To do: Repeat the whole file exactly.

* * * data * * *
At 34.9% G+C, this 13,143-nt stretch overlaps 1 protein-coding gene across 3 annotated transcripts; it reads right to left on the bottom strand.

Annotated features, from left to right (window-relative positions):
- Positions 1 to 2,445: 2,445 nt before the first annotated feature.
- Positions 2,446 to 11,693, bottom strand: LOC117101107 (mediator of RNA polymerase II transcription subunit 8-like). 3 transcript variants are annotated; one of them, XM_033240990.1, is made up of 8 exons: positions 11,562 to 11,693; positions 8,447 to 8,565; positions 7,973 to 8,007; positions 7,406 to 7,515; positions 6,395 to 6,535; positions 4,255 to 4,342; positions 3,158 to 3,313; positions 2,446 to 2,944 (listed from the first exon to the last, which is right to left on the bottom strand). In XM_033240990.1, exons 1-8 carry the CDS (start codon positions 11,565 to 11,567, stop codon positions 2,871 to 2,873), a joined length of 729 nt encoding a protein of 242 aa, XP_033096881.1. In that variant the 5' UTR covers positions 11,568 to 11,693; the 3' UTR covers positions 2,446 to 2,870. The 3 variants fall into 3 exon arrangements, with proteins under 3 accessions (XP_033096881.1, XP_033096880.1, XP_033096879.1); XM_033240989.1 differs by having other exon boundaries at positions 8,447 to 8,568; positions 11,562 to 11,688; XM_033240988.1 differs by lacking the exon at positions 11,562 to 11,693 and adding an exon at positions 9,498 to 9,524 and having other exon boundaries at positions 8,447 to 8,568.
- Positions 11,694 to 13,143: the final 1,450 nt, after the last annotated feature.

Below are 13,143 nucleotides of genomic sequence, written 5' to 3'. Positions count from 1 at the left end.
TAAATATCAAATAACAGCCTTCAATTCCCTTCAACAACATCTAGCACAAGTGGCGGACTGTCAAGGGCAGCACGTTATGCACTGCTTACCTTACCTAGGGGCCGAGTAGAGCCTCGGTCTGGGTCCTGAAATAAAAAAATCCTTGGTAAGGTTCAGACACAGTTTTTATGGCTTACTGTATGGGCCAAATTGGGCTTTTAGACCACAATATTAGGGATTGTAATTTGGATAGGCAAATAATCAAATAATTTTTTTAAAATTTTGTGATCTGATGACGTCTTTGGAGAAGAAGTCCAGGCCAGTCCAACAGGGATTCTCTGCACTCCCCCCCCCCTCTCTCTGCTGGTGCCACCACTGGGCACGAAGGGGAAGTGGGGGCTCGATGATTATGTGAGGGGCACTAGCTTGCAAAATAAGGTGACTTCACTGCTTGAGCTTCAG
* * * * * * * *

At 34.9% G+C, this 13,143-nt stretch overlaps 1 protein-coding gene across 3 annotated transcripts; it reads right to left on the bottom strand.

Annotated features, from left to right (window-relative positions):
- Positions 1 to 2,445: 2,445 nt before the first annotated feature.
- Positions 2,446 to 11,693, bottom strand: LOC117101107 (mediator of RNA polymerase II transcription subunit 8-like). 3 transcript variants are annotated; one of them, XM_033240990.1, is made up of 8 exons: positions 11,562 to 11,693; positions 8,447 to 8,565; positions 7,973 to 8,007; positions 7,406 to 7,515; positions 6,395 to 6,535; positions 4,255 to 4,342; positions 3,158 to 3,313; positions 2,446 to 2,944 (listed from the first exon to the last, which is right to left on the bottom strand). In XM_033240990.1, exons 1-8 carry the CDS (start codon positions 11,565 to 11,567, stop codon positions 2,871 to 2,873), a joined length of 729 nt encoding a protein of 242 aa, XP_033096881.1. In that variant the 5' UTR covers positions 11,568 to 11,693; the 3' UTR covers positions 2,446 to 2,870. The 3 variants fall into 3 exon arrangements, with proteins under 3 accessions (XP_033096881.1, XP_033096880.1, XP_033096879.1); XM_033240989.1 differs by having other exon boundaries at positions 8,447 to 8,568; positions 11,562 to 11,688; XM_033240988.1 differs by lacking the exon at positions 11,562 to 11,693 and adding an exon at positions 9,498 to 9,524 and having other exon boundaries at positions 8,447 to 8,568.
- Positions 11,694 to 13,143: the final 1,450 nt, after the last annotated feature.

Below are 13,143 nucleotides of genomic sequence, written 5' to 3'. Positions count from 1 at the left end.
TAAATATCAAATAACAGCCTTCAATTCCCTTCAACAACATCTAGCACAAGTGGCGGACTGTCAAGGGCAGCACGTTATGCACTGCTTACCTTACCTAGGGGCCGAGTAGAGCCTCGGTCTGGGTCCTGAAATAAAAAAATCCTTGGTAAGGTTCAGACACAGTTTTTATGGCTTACTGTATGGGCCAAATTGGGCTTTTAGACCACAATATTAGGGATTGTAATTTGGATAGGCAAATAATCAAATAATTTTTTTAAAATTTTGTGATCTGATGACGTCTTTGGAGAAGAAGTCCAGGCCAGTCCAACAGGGATTCTCTGCACTCCCCCCCCCCTCTCTCTGCTGGTGCCACCACTGGGCACGAAGGGGAAGTGGGGGCTCGATGATTATGTGAGGGGCACTAGCTTGCAAAATAAGGTGACTTCACTGCTTGAGCTTCAG